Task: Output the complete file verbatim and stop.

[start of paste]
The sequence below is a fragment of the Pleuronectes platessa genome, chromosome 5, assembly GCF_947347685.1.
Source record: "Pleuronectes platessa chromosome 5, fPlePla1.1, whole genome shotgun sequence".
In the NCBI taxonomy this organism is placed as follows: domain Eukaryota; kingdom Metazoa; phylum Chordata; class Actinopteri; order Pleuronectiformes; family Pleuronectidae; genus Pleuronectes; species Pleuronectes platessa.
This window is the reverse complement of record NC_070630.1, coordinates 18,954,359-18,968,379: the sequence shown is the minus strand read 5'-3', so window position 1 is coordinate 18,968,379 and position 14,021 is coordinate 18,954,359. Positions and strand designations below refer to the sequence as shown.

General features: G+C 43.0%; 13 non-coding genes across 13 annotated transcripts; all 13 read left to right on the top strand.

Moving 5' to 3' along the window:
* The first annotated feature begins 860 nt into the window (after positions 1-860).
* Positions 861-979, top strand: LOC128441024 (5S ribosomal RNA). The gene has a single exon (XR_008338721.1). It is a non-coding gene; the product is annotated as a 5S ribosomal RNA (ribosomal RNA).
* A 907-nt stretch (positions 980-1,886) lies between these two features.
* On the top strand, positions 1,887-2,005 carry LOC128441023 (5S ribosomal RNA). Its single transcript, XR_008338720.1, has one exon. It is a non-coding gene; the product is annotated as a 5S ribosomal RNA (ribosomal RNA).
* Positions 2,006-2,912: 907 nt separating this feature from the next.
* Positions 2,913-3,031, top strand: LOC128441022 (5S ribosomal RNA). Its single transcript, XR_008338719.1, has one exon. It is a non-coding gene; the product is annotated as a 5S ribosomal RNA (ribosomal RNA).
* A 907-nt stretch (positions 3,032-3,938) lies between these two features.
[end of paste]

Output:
The sequence below is a fragment of the Pleuronectes platessa genome, chromosome 5, assembly GCF_947347685.1.
Source record: "Pleuronectes platessa chromosome 5, fPlePla1.1, whole genome shotgun sequence".
In the NCBI taxonomy this organism is placed as follows: domain Eukaryota; kingdom Metazoa; phylum Chordata; class Actinopteri; order Pleuronectiformes; family Pleuronectidae; genus Pleuronectes; species Pleuronectes platessa.
This window is the reverse complement of record NC_070630.1, coordinates 18,954,359-18,968,379: the sequence shown is the minus strand read 5'-3', so window position 1 is coordinate 18,968,379 and position 14,021 is coordinate 18,954,359. Positions and strand designations below refer to the sequence as shown.

General features: G+C 43.0%; 13 non-coding genes across 13 annotated transcripts; all 13 read left to right on the top strand.

Moving 5' to 3' along the window:
* The first annotated feature begins 860 nt into the window (after positions 1-860).
* Positions 861-979, top strand: LOC128441024 (5S ribosomal RNA). The gene has a single exon (XR_008338721.1). It is a non-coding gene; the product is annotated as a 5S ribosomal RNA (ribosomal RNA).
* A 907-nt stretch (positions 980-1,886) lies between these two features.
* On the top strand, positions 1,887-2,005 carry LOC128441023 (5S ribosomal RNA). Its single transcript, XR_008338720.1, has one exon. It is a non-coding gene; the product is annotated as a 5S ribosomal RNA (ribosomal RNA).
* Positions 2,006-2,912: 907 nt separating this feature from the next.
* Positions 2,913-3,031, top strand: LOC128441022 (5S ribosomal RNA). Its single transcript, XR_008338719.1, has one exon. It is a non-coding gene; the product is annotated as a 5S ribosomal RNA (ribosomal RNA).
* A 907-nt stretch (positions 3,032-3,938) lies between these two features.